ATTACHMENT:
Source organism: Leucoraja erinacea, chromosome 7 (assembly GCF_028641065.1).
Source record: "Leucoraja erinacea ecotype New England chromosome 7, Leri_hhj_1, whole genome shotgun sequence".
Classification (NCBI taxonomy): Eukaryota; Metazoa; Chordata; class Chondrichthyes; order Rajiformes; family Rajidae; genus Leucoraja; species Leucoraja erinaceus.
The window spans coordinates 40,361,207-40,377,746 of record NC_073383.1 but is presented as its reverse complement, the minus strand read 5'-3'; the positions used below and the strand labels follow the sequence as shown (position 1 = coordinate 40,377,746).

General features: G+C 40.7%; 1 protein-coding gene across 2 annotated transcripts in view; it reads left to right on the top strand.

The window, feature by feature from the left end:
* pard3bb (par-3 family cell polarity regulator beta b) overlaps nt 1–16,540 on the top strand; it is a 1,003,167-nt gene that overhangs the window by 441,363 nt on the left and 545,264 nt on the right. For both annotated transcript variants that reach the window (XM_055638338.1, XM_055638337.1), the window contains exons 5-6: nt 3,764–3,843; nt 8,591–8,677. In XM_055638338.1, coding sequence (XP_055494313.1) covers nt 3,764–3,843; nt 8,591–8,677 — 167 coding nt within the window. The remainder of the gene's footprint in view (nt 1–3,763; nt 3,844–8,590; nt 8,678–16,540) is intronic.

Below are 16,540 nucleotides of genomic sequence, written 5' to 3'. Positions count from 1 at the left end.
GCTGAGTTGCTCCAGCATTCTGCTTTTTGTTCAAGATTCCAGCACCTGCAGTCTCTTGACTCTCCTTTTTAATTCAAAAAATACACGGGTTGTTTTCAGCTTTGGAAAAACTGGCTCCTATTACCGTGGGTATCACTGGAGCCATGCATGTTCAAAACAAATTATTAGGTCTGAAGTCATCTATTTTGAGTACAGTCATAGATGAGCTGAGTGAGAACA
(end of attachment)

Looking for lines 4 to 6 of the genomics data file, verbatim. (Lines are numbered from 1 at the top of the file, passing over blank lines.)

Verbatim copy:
The window spans coordinates 40,361,207-40,377,746 of record NC_073383.1 but is presented as its reverse complement, the minus strand read 5'-3'; the positions used below and the strand labels follow the sequence as shown (position 1 = coordinate 40,377,746).

General features: G+C 40.7%; 1 protein-coding gene across 2 annotated transcripts in view; it reads left to right on the top strand.

The window, feature by feature from the left end: